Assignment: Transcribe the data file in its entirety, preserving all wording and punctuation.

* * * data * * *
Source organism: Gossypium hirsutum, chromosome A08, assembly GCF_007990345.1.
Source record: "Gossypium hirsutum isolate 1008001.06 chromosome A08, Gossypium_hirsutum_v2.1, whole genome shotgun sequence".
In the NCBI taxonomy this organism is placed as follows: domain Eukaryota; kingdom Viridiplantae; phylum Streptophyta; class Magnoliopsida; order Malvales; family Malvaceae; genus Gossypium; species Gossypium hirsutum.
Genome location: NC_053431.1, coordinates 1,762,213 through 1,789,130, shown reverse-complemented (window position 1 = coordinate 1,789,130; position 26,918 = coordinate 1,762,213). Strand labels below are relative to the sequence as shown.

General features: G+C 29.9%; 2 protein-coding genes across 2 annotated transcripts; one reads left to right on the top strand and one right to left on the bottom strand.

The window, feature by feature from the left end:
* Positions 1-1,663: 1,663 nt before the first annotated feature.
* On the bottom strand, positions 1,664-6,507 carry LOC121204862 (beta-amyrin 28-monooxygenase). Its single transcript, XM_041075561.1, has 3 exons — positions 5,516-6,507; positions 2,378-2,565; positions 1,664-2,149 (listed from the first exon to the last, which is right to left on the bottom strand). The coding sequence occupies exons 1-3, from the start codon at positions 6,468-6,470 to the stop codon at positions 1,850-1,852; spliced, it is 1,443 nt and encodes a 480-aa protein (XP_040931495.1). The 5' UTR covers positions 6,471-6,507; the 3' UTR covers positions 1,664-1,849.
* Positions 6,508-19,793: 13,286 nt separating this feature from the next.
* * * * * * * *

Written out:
Source organism: Gossypium hirsutum, chromosome A08, assembly GCF_007990345.1.
Source record: "Gossypium hirsutum isolate 1008001.06 chromosome A08, Gossypium_hirsutum_v2.1, whole genome shotgun sequence".
In the NCBI taxonomy this organism is placed as follows: domain Eukaryota; kingdom Viridiplantae; phylum Streptophyta; class Magnoliopsida; order Malvales; family Malvaceae; genus Gossypium; species Gossypium hirsutum.
Genome location: NC_053431.1, coordinates 1,762,213 through 1,789,130, shown reverse-complemented (window position 1 = coordinate 1,789,130; position 26,918 = coordinate 1,762,213). Strand labels below are relative to the sequence as shown.

General features: G+C 29.9%; 2 protein-coding genes across 2 annotated transcripts; one reads left to right on the top strand and one right to left on the bottom strand.

The window, feature by feature from the left end:
* Positions 1-1,663: 1,663 nt before the first annotated feature.
* On the bottom strand, positions 1,664-6,507 carry LOC121204862 (beta-amyrin 28-monooxygenase). Its single transcript, XM_041075561.1, has 3 exons — positions 5,516-6,507; positions 2,378-2,565; positions 1,664-2,149 (listed from the first exon to the last, which is right to left on the bottom strand). The coding sequence occupies exons 1-3, from the start codon at positions 6,468-6,470 to the stop codon at positions 1,850-1,852; spliced, it is 1,443 nt and encodes a 480-aa protein (XP_040931495.1). The 5' UTR covers positions 6,471-6,507; the 3' UTR covers positions 1,664-1,849.
* Positions 6,508-19,793: 13,286 nt separating this feature from the next.